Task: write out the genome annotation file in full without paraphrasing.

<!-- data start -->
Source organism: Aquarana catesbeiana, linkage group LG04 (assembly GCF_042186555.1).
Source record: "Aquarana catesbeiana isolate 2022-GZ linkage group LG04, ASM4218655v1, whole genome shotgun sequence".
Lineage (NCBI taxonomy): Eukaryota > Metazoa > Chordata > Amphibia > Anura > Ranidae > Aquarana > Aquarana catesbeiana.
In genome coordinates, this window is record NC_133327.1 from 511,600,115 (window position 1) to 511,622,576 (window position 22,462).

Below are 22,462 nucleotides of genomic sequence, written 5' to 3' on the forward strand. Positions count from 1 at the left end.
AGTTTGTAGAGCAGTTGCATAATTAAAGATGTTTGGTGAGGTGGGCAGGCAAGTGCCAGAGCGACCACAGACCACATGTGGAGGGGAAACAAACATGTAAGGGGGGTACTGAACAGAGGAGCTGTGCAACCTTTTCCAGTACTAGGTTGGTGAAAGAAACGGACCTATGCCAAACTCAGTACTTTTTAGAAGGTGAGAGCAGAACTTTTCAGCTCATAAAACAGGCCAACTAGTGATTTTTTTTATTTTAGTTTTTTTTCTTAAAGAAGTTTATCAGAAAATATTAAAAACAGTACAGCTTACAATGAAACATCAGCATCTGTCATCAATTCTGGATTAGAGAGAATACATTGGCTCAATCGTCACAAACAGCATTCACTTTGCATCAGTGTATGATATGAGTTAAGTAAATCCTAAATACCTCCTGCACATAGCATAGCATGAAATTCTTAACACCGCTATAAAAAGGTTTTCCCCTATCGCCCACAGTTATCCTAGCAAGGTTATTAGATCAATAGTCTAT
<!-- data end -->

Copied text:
Source organism: Aquarana catesbeiana, linkage group LG04 (assembly GCF_042186555.1).
Source record: "Aquarana catesbeiana isolate 2022-GZ linkage group LG04, ASM4218655v1, whole genome shotgun sequence".
Lineage (NCBI taxonomy): Eukaryota > Metazoa > Chordata > Amphibia > Anura > Ranidae > Aquarana > Aquarana catesbeiana.
In genome coordinates, this window is record NC_133327.1 from 511,600,115 (window position 1) to 511,622,576 (window position 22,462).

Below are 22,462 nucleotides of genomic sequence, written 5' to 3' on the forward strand. Positions count from 1 at the left end.
AGTTTGTAGAGCAGTTGCATAATTAAAGATGTTTGGTGAGGTGGGCAGGCAAGTGCCAGAGCGACCACAGACCACATGTGGAGGGGAAACAAACATGTAAGGGGGGTACTGAACAGAGGAGCTGTGCAACCTTTTCCAGTACTAGGTTGGTGAAAGAAACGGACCTATGCCAAACTCAGTACTTTTTAGAAGGTGAGAGCAGAACTTTTCAGCTCATAAAACAGGCCAACTAGTGATTTTTTTTATTTTAGTTTTTTTTCTTAAAGAAGTTTATCAGAAAATATTAAAAACAGTACAGCTTACAATGAAACATCAGCATCTGTCATCAATTCTGGATTAGAGAGAATACATTGGCTCAATCGTCACAAACAGCATTCACTTTGCATCAGTGTATGATATGAGTTAAGTAAATCCTAAATACCTCCTGCACATAGCATAGCATGAAATTCTTAACACCGCTATAAAAAGGTTTTCCCCTATCGCCCACAGTTATCCTAGCAAGGTTATTAGATCAATAGTCTAT